John Atkinson

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John Atkinson Posted: May 08, 2005 4 comments
Usually, a Stereophile "Follow-Up" follows up (duh!) a full review of the component in question. This review, however, is intended to flesh out a cryptic comment made by Wes Phillips in April's "As We See It": "When Apple introduced its AirPort Express wireless multimedia link," Wes wrote, "it even included a digital port so that an audiophile—such as Stereophile's editor—could network his system, using the AE to feed his Mark Levinson No.30.6 outboard D/A converter. 'Sounds okay,' deadpans JA."
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John Atkinson Posted: Feb 21, 2014 Published: May 01, 2005 10 comments
This essay first appeared in the May 2005 Stereophile eNewsletter. But as the opinions and comments are still relevant in 2014 and in some ways the phenomenon of over-compression in recorded music (footnote 1) is just as bad, I thought it worth republishing.—John Atkinson

I write these words mere hours after returning home from Home Entertainment 2005, the Show cosponsored by Stereophile magazine that took place from April 28 through May 1 at the Manhattan Hilton. A full report will appear in the August 2005 issue of the magazine.

John Atkinson Posted: Apr 17, 2005 0 comments
Twelve years ago, loudspeaker manufacturer NHT launched its model 3.3, a floorstanding, full-range design that Corey Greenberg summed up in the March 1994 Stereophile as doing "everything I want a He-Man reference loudspeaker to do...I find myself without a single area of performance I've heard bettered by any other speaker." The NHT 3.3 basically combined a high-performance monitor with a sideways-firing subwoofer in the same enclosure, and when I first saw NHT's Evolution T6 system at the 2002 CEDIA convention, I was reminded of the classic 3.3, but a 3.3 updated for the needs of home theater as well as music. And despite inflation and the incorporation of a line-level crossover and a pair of monoblock amplifiers to drive the subwoofers, a two-channel T6 system costs the same as a pair of 3.3s: $4000.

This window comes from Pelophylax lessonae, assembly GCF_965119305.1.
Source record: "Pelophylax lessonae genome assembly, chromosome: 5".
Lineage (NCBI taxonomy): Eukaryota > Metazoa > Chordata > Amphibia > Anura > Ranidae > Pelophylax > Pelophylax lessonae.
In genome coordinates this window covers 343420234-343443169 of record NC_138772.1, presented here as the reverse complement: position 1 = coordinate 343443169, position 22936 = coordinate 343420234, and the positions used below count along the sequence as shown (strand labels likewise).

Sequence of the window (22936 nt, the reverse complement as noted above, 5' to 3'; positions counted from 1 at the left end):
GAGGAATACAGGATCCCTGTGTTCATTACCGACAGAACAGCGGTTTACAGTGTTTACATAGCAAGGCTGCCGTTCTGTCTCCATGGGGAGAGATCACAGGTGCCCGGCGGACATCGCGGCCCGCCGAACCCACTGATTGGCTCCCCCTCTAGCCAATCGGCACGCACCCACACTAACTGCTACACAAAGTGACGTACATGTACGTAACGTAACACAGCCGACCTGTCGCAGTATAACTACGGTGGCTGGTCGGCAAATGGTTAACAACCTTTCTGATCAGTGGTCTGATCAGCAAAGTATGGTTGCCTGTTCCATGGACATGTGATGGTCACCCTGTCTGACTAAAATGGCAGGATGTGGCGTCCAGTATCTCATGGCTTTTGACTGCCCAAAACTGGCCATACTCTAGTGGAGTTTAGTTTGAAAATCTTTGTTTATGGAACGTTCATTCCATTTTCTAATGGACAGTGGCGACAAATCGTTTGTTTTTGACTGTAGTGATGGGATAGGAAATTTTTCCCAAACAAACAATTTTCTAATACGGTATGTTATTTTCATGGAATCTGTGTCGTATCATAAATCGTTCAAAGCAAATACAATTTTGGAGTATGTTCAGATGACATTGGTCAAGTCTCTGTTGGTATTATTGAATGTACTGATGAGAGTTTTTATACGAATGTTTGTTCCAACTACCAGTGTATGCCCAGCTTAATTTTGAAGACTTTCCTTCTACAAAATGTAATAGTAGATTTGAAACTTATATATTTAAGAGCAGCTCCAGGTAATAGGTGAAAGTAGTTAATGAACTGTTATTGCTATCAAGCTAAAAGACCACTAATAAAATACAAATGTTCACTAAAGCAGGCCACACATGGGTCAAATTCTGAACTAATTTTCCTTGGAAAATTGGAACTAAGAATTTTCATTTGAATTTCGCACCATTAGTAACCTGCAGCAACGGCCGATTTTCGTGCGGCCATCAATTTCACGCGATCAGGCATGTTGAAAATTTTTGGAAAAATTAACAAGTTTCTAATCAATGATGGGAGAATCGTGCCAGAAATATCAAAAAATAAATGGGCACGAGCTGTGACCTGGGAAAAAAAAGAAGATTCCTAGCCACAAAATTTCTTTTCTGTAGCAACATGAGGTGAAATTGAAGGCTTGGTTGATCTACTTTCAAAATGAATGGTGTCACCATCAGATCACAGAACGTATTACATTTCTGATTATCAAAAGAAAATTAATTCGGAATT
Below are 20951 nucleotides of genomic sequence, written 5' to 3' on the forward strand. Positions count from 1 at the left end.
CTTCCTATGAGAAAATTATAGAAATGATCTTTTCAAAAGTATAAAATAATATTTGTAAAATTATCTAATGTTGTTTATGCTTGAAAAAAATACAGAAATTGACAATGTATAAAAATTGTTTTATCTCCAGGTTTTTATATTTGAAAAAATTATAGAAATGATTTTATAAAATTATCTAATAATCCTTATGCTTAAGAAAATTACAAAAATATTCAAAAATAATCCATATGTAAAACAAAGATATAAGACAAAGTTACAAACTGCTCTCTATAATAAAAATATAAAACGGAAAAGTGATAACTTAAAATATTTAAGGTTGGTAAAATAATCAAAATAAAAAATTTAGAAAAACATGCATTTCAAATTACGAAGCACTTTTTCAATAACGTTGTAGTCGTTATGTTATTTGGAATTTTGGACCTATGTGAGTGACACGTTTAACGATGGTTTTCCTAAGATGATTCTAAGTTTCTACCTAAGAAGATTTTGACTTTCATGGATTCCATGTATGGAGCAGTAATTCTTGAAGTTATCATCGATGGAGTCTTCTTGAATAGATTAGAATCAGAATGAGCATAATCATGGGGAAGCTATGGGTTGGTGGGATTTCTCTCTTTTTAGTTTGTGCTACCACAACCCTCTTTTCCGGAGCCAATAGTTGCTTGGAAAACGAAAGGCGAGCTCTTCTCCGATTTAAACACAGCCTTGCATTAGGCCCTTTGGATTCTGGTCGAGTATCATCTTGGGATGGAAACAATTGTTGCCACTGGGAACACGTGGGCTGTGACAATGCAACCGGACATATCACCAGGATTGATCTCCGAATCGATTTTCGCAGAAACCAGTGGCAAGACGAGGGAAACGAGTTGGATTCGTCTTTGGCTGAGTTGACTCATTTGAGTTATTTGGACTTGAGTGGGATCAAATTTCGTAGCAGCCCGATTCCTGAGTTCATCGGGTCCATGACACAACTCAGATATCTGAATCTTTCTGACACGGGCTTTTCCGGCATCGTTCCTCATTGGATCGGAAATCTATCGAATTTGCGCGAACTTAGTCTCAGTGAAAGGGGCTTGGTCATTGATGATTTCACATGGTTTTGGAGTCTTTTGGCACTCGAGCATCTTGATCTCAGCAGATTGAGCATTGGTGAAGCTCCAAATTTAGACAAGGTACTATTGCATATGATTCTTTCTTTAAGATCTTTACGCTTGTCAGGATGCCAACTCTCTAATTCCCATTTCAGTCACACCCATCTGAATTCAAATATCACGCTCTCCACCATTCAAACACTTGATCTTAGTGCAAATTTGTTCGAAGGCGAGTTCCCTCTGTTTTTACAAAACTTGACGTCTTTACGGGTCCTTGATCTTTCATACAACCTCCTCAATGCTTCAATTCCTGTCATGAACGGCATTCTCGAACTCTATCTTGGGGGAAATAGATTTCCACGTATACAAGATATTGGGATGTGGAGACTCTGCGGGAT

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John Atkinson Posted: Aug 22, 2013 Published: Apr 01, 2005 1 comments
"Without content, television is nothing more than lights in a box."—Edward R. Murrow, 1958

"When it comes to video, most audiophiles are insufferable snobs."—J. Gordon Holt, 1984

Those who have followed the arguments between audiophiles and home-theater enthusiasts in the pages of Stereophile—I lifted the Murrow quote from a 1996 battle between Steve Guttenberg (representing the former community) and Joel Silver (representing the latter)—will have no doubt over which side of the argument I am on.

John Atkinson Posted: Mar 13, 2005 0 comments
Five years after the launch of the audiophile's dream medium, Super Audio CD, the format remains stalled in the market.
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John Atkinson Posted: Aug 08, 2013 Published: Mar 01, 2005 9 comments
"Nothing is too wonderful to be true, if it be consistent with the laws of nature . . ."—Michael Faraday

"When a true genius appears in the world you may know him by this sign: that all the dunces are in confederacy against him."—Jonathan Swift

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John Atkinson Posted: Jan 07, 2005 0 comments
One of the themes of the 2005 CES, which we touched on in our first day's coverage, regarding Thiel's new version of its best-selling PowerPoint loudspeaker, is the increasing importance of the custom-install market to manufacturers best known for their two-channel products.
John Atkinson Posted: Feb 06, 2005 Published: Jan 06, 2005 0 comments
Like the Reference Studio/60, which was enthusiastically reviewed in the December 2004 issue by Kalman Rubinson, Paradigm's floorstanding Reference Studio/100 is now available in a v.3 version. The '100 is the flagship model in the Canadian manufacturer's Reference line. Its earlier incarnations, the original Studio/100 and the Studio/100 v.2, were reviewed by Tom Norton and Robert Deutsch in the August 1997 and June 2000 issues of Stereophile, respectively, and both writers were well impressed at how much sound quality could be wrought from this competitively priced speaker design. Bob Deutsch, in particular, referred to the v.2 as a "a serious high-end contender, and a formidable one for just about any speaker in its price range and even well above."

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